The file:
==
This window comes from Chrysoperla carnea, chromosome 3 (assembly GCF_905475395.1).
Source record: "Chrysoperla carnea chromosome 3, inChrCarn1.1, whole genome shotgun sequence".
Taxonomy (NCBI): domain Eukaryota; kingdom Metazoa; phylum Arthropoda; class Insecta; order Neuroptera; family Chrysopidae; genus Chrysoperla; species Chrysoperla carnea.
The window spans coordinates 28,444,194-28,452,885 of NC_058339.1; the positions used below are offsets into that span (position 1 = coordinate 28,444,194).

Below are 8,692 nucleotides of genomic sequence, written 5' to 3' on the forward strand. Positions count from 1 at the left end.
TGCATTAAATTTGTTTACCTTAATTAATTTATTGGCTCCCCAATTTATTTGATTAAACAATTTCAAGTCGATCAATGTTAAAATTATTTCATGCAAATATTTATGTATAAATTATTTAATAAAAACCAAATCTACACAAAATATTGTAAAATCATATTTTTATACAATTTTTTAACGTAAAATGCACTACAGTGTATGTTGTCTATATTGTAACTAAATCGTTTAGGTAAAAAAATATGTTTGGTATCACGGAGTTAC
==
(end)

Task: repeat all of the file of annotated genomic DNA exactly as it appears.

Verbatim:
This window comes from Chrysoperla carnea, chromosome 3 (assembly GCF_905475395.1).
Source record: "Chrysoperla carnea chromosome 3, inChrCarn1.1, whole genome shotgun sequence".
Taxonomy (NCBI): domain Eukaryota; kingdom Metazoa; phylum Arthropoda; class Insecta; order Neuroptera; family Chrysopidae; genus Chrysoperla; species Chrysoperla carnea.
The window spans coordinates 28,444,194-28,452,885 of NC_058339.1; the positions used below are offsets into that span (position 1 = coordinate 28,444,194).

Below are 8,692 nucleotides of genomic sequence, written 5' to 3' on the forward strand. Positions count from 1 at the left end.
TGCATTAAATTTGTTTACCTTAATTAATTTATTGGCTCCCCAATTTATTTGATTAAACAATTTCAAGTCGATCAATGTTAAAATTATTTCATGCAAATATTTATGTATAAATTATTTAATAAAAACCAAATCTACACAAAATATTGTAAAATCATATTTTTATACAATTTTTTAACGTAAAATGCACTACAGTGTATGTTGTCTATATTGTAACTAAATCGTTTAGGTAAAAAAATATGTTTGGTATCACGGAGTTAC